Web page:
Well, the movie was a popcorn munching delight that the whole family can find entertainment in. It's the kind of show you just wish people would... thus ends this cover story to hide from the comment roster. Cath, they're going a little nutty over the whole "boycott Los Angeles" idea. Do you think they realize that it was a comical attempt to needle the LA city council? That there really isn't a lot of provable damage to LA that What the...?! can inflict, except to the pride of those dribbling fools at the city council? Holy smokes!
I watch this movie, oh, probably every ten years or so, since college, I think. So it truly is one of my favorites, one of the movies I've "grown up with".So, I've been working up my answers to your questions about the movie, and what have you been up to?!?!? Are these folks you've ever heard from before? I think you may have inspired a whole new blog (Chris, at http://boycottla.blogspot.com/)I was afraid something like this would happen some day -- you just don't know your own strength! ;)
That "felled tree Kettredge" -- wonderful! I think she had romanticized him -- that already important "man-of-the-people", who started with nothing, etc., etc., -- as much as he had idealized her. And, because it's my theory that she didn't trust herself unless she kept very tight control, I think she sensed that his rigid-ness (?) would serve to keep her safely in-bounds. It's clear from the scene at the stable (when she tackles him and dirties up the newness of his riding togs) that her playfulness and George's propriety are a poor match, especially as he is seen to be unyielding in later scenes (she's pretty lubricated at the dance, having broken her rule for herself about drinking, but his determination to get her away from the party reflects more than his concern that she get some rest before the wedding.)She starts to realize that something's wrong when George insists that she's like a goddess, and she can't explain that she just wants to be loved as a woman. And when she says she wants to do something, make a difference, and he actually laughs, taken aback at the idea that she would ever be anything other than the goddess on the pedestal.Yet, at almost the same time, she's getting both barrels about how offensive, and isolating, her judgmentalism is, from her father and Dexter -- two loves she has cut herself off from. So when Macauly pours out his tipsy tribute about her banked fires and being lit from within, his vision of her is a more than welcome alternative to the dark mirror she's been facing all day. The after-party swim, an impulse born of too much to drink, and the confusion and dismay she's struggling with, is a catalyst for all the characters to reveal their true opinions of her -- including Tracy herself. In the morning, her apology to Dexter shows us where her heart still is, even though it is George she believes she has betrayed. She wants to do the right thing by George -- she has already condemned herself, and wants to give him his chance to end things. But it is his note, his formal demand that she explain herself, his haste to condemn her, that convince her that she cannot marry him.But I don't think it ever occurs to her to wonder whether there could be a chance to make things right with Dexter. She is not trading up from George to Dexter -- she is trading a poor match for having to stand on her own.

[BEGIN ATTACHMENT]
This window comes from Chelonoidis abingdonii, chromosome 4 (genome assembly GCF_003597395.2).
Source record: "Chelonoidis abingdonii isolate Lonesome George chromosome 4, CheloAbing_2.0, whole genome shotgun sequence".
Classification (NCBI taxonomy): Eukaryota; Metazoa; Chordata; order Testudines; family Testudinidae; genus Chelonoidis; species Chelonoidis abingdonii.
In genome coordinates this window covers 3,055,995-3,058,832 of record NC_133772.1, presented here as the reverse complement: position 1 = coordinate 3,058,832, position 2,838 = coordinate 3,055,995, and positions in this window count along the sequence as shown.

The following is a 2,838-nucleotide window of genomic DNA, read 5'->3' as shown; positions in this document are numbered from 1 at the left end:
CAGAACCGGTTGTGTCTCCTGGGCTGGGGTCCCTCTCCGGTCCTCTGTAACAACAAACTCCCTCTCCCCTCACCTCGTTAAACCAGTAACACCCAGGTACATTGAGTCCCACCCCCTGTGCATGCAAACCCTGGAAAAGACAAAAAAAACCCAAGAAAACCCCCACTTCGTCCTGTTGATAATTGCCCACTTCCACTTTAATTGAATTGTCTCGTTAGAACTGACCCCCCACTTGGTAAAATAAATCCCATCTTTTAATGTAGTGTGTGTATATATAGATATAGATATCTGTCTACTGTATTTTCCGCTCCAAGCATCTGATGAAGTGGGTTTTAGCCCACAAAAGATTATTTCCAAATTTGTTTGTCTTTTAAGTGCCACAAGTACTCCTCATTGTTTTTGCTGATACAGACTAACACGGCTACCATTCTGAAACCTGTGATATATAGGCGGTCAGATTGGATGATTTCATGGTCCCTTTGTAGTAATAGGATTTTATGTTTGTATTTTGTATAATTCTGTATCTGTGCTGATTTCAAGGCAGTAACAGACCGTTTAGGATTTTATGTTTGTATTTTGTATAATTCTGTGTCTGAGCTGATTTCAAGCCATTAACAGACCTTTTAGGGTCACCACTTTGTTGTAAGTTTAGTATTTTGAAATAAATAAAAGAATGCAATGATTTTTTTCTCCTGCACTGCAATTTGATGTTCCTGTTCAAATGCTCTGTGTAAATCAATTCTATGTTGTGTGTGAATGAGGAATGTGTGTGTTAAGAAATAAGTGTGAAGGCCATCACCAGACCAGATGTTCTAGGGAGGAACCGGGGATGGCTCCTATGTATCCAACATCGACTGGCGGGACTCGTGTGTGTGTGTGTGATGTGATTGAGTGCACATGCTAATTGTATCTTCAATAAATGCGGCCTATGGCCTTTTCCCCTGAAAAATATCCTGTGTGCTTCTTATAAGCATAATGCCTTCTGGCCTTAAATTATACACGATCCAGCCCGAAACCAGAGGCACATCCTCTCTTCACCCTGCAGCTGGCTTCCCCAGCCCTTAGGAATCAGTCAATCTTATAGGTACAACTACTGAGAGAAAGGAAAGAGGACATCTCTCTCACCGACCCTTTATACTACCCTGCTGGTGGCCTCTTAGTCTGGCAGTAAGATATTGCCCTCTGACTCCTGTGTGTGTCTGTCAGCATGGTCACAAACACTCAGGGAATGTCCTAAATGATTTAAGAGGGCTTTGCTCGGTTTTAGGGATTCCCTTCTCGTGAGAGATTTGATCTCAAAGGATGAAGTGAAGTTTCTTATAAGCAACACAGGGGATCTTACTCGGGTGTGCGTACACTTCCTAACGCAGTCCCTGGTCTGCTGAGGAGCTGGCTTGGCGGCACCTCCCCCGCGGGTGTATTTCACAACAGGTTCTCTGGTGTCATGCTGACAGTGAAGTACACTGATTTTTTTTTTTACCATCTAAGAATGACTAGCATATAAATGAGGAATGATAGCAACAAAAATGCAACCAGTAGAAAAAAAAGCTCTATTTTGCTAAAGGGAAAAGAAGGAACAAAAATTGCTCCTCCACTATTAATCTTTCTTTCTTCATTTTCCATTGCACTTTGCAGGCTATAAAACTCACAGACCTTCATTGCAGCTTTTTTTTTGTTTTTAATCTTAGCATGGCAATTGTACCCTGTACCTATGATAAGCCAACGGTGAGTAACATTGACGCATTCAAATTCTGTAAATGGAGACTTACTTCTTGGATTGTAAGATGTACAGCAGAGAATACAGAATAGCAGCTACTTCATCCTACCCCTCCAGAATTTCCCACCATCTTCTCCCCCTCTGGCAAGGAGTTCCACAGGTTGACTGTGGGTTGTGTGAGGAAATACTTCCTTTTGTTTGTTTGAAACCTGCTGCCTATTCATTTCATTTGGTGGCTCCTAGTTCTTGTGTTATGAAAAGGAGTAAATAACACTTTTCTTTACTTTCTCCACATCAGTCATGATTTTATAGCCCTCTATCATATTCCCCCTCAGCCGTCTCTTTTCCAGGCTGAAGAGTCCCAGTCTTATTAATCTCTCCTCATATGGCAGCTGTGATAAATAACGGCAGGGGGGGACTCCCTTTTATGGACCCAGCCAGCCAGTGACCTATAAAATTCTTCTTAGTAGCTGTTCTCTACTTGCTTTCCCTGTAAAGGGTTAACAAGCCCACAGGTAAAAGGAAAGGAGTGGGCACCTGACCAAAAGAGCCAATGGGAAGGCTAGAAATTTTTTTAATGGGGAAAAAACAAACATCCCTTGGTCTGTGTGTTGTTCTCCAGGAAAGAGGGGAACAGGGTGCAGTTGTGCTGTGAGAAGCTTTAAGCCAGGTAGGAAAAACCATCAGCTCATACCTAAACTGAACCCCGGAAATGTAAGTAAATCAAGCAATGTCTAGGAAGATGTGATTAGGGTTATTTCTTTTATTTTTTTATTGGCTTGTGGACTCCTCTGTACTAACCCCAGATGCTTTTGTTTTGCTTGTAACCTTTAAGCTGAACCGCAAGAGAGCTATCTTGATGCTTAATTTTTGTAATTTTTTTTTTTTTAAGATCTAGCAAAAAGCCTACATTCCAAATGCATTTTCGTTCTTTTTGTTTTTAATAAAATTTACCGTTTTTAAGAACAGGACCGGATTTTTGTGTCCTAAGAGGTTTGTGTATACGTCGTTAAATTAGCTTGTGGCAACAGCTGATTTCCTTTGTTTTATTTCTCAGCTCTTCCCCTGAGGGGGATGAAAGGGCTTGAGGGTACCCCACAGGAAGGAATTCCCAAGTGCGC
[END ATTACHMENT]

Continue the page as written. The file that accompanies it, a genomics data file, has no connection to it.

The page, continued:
"The time to make up your mind about people is never." I'm so glad you liked that one.
I liked the whole thing, Cath. I liked the whole thing. Great pick.
The whole thing with the note..."Admit you were wrong, ask for my forgiveness, and I still see an upside to this whole marriage idea." Please. Spare me your cautious calculations.And the scene at the pool. Every woman should be required to watch that scene as a public service as to what it is you don't want in a mate. I understand men are markedly different than women and that we don't think along the same lines, but the fun of it for a true gentleman is to bridge the gap, to listen patiently, and appreciate the fact that she is talking to you at all. That is one of those things we as men should strive to master. It's a discipline and a good thing, which ends up making our lives decidedly better.
...to bridge the gap, to listen patiently, and appreciate the fact that she is talking to you at all.:)Of course, it's best when it works both ways.
"Of course, it's best when it works both ways."Yes, it is.
Hey, Nick,Do you still want to do Walk the Line for the next show? Or has something else come to mind?Personally, I've got to do something musical, in like the next 10 minutes. I cannot keep singing the few bits I remember of "Lydia, The Tattooed Lady" over and over.
It's a good story. How does the young J.R. ever come to be the Johnny Cash of legendary fame? How did the man who wore black, who was largely lost through much of his young life, who never could get past the fact that his father never seemed to place any value on him, or even to like him, how did he come to find what it was he was looking for?Hmm.Yes, I'd love for us to do Walk The Line!
Lydia's first "appearance"
Wow...I can see you needed help. Give Walk the Line a whirl. You'll recover. My guess is you'll either come away humming Tyler Hilton's version of "That's All Right" or "Milk Cow Blues", or you'll be heading down to "Jackson" with Johnny and June.